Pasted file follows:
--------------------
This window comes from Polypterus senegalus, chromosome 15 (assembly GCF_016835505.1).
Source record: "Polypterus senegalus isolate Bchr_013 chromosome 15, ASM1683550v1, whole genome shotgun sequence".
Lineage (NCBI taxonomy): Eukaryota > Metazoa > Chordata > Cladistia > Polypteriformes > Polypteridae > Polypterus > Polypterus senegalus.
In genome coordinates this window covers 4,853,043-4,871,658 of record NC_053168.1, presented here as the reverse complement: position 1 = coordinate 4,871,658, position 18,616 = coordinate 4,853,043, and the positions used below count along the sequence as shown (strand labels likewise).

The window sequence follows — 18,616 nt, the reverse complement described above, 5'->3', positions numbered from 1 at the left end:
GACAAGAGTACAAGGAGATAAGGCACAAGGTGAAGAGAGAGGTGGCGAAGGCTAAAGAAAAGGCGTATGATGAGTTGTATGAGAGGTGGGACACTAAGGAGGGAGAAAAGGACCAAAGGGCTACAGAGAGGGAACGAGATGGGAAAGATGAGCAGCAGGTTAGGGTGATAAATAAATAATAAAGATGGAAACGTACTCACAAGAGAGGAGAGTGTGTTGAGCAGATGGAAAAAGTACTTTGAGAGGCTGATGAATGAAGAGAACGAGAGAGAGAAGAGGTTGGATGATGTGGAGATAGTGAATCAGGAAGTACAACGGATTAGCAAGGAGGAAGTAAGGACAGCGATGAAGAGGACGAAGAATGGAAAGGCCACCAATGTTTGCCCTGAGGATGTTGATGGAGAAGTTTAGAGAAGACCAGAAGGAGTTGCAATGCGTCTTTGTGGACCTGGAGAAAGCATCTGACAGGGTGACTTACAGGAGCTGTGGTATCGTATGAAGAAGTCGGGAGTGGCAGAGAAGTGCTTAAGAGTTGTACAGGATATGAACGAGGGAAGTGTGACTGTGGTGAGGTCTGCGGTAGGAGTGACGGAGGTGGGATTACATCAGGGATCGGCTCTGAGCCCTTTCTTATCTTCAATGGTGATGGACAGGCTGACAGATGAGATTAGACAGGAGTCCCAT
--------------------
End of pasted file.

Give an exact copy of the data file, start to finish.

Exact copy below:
This window comes from Polypterus senegalus, chromosome 15 (assembly GCF_016835505.1).
Source record: "Polypterus senegalus isolate Bchr_013 chromosome 15, ASM1683550v1, whole genome shotgun sequence".
Lineage (NCBI taxonomy): Eukaryota > Metazoa > Chordata > Cladistia > Polypteriformes > Polypteridae > Polypterus > Polypterus senegalus.
In genome coordinates this window covers 4,853,043-4,871,658 of record NC_053168.1, presented here as the reverse complement: position 1 = coordinate 4,871,658, position 18,616 = coordinate 4,853,043, and the positions used below count along the sequence as shown (strand labels likewise).

The window sequence follows — 18,616 nt, the reverse complement described above, 5'->3', positions numbered from 1 at the left end:
GACAAGAGTACAAGGAGATAAGGCACAAGGTGAAGAGAGAGGTGGCGAAGGCTAAAGAAAAGGCGTATGATGAGTTGTATGAGAGGTGGGACACTAAGGAGGGAGAAAAGGACCAAAGGGCTACAGAGAGGGAACGAGATGGGAAAGATGAGCAGCAGGTTAGGGTGATAAATAAATAATAAAGATGGAAACGTACTCACAAGAGAGGAGAGTGTGTTGAGCAGATGGAAAAAGTACTTTGAGAGGCTGATGAATGAAGAGAACGAGAGAGAGAAGAGGTTGGATGATGTGGAGATAGTGAATCAGGAAGTACAACGGATTAGCAAGGAGGAAGTAAGGACAGCGATGAAGAGGACGAAGAATGGAAAGGCCACCAATGTTTGCCCTGAGGATGTTGATGGAGAAGTTTAGAGAAGACCAGAAGGAGTTGCAATGCGTCTTTGTGGACCTGGAGAAAGCATCTGACAGGGTGACTTACAGGAGCTGTGGTATCGTATGAAGAAGTCGGGAGTGGCAGAGAAGTGCTTAAGAGTTGTACAGGATATGAACGAGGGAAGTGTGACTGTGGTGAGGTCTGCGGTAGGAGTGACGGAGGTGGGATTACATCAGGGATCGGCTCTGAGCCCTTTCTTATCTTCAATGGTGATGGACAGGCTGACAGATGAGATTAGACAGGAGTCCCAT